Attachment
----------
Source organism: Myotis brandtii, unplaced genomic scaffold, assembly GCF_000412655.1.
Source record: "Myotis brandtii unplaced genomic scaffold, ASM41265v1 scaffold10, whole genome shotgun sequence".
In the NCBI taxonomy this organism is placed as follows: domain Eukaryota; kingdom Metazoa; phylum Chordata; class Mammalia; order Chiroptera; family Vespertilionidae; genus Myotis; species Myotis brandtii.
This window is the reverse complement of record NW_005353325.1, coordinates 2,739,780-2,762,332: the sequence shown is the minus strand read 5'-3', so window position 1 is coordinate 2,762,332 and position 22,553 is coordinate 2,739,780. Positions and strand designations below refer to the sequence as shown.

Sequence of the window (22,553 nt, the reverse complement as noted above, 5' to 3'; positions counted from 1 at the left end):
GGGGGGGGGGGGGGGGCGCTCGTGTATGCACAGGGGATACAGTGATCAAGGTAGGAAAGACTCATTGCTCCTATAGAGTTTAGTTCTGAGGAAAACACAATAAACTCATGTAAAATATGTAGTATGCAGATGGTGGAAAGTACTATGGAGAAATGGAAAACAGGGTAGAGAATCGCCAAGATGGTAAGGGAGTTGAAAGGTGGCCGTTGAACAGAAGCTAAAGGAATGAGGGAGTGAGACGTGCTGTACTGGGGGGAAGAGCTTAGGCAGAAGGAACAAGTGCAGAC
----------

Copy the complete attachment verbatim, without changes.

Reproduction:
Source organism: Myotis brandtii, unplaced genomic scaffold, assembly GCF_000412655.1.
Source record: "Myotis brandtii unplaced genomic scaffold, ASM41265v1 scaffold10, whole genome shotgun sequence".
In the NCBI taxonomy this organism is placed as follows: domain Eukaryota; kingdom Metazoa; phylum Chordata; class Mammalia; order Chiroptera; family Vespertilionidae; genus Myotis; species Myotis brandtii.
This window is the reverse complement of record NW_005353325.1, coordinates 2,739,780-2,762,332: the sequence shown is the minus strand read 5'-3', so window position 1 is coordinate 2,762,332 and position 22,553 is coordinate 2,739,780. Positions and strand designations below refer to the sequence as shown.

Sequence of the window (22,553 nt, the reverse complement as noted above, 5' to 3'; positions counted from 1 at the left end):
GGGGGGGGGGGGGGGGCGCTCGTGTATGCACAGGGGATACAGTGATCAAGGTAGGAAAGACTCATTGCTCCTATAGAGTTTAGTTCTGAGGAAAACACAATAAACTCATGTAAAATATGTAGTATGCAGATGGTGGAAAGTACTATGGAGAAATGGAAAACAGGGTAGAGAATCGCCAAGATGGTAAGGGAGTTGAAAGGTGGCCGTTGAACAGAAGCTAAAGGAATGAGGGAGTGAGACGTGCTGTACTGGGGGGAAGAGCTTAGGCAGAAGGAACAAGTGCAGAC